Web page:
Clarke had baptized Mugabi three weeks earlier; he implored the Ugandan on even when all was lost. Clarke sent "The Beast" out for the 11th round with the memorable line “We love you, John” ringing in the fighter's ears. Mugabi didn’t win, he was stopped at 1:29 of the round, but Duff’s pleas and the inclusion of Clarke had squeezed every last drop of energy out of the weary world title challenger.
“Mickey knew Mugabi, he knew he was a crazy bastard, who knows how far he’d have gone had he looked after himself, so he brought the priest into the corner to gee him up,” said Graham.
“Don’t forget, Hagler was a destroyer, I think that fight probably took the edge of Hagler, it had to—people forget what a cruel fight that was, two quality operators doing damage to each other. So, yeah, Mickey could add something to a corner at any time.
“I’ve seen Mickey win fights with his corner input. He would see what was happening from his ringside seat then come into the corner to give advice, which showed just how confident he was in his ability to read a fight. I never once witnessed him talking nonsense in the corner.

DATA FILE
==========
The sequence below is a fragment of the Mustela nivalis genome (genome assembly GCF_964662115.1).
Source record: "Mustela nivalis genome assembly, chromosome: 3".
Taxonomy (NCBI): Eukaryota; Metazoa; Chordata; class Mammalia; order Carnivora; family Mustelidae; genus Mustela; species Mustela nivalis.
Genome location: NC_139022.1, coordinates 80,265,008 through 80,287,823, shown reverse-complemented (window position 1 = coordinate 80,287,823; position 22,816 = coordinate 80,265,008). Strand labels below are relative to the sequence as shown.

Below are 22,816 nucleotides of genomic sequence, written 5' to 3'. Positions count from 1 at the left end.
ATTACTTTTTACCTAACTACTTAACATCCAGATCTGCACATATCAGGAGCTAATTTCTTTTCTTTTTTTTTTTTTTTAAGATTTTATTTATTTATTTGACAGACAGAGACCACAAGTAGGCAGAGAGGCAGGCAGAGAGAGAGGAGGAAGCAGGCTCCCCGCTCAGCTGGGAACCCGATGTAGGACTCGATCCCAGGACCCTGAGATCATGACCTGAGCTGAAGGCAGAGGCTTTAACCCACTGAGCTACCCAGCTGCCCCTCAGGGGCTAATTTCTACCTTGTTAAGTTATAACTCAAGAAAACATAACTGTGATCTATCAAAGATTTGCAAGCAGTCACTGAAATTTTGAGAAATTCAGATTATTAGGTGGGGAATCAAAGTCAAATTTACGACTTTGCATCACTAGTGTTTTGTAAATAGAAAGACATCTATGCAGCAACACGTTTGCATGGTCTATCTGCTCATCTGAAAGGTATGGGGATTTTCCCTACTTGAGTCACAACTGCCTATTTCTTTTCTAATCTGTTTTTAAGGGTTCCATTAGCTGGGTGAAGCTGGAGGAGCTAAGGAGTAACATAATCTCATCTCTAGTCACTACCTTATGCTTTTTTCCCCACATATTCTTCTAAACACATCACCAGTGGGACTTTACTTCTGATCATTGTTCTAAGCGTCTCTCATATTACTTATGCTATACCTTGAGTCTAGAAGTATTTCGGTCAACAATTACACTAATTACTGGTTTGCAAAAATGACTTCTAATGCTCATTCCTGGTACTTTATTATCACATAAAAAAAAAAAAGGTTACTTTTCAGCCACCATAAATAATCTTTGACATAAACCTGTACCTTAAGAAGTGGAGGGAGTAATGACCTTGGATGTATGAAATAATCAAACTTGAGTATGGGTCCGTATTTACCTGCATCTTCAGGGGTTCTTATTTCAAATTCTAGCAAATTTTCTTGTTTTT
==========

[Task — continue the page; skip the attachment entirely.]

“Then you’ve got to consider the timing of the man. He timed the [Jose] Napoles fight with [John H.] Stracey perfectly [a sixth-round TKO win for Stracey in Mexico in December 1975 for the WBC welterweight title]. Napoles was huge at the time—boxing’s version of Pele—but Duff knew that he was ready to go.
“I remember Duff’s quotes going into the fight because Napoles was my idol. Mickey said they’d go over there and stop him inside the distance. I couldn’t believe what I was hearing, but the proof was in the ring at the night. They could have taken that fight the year before. They waited for the right moment instead.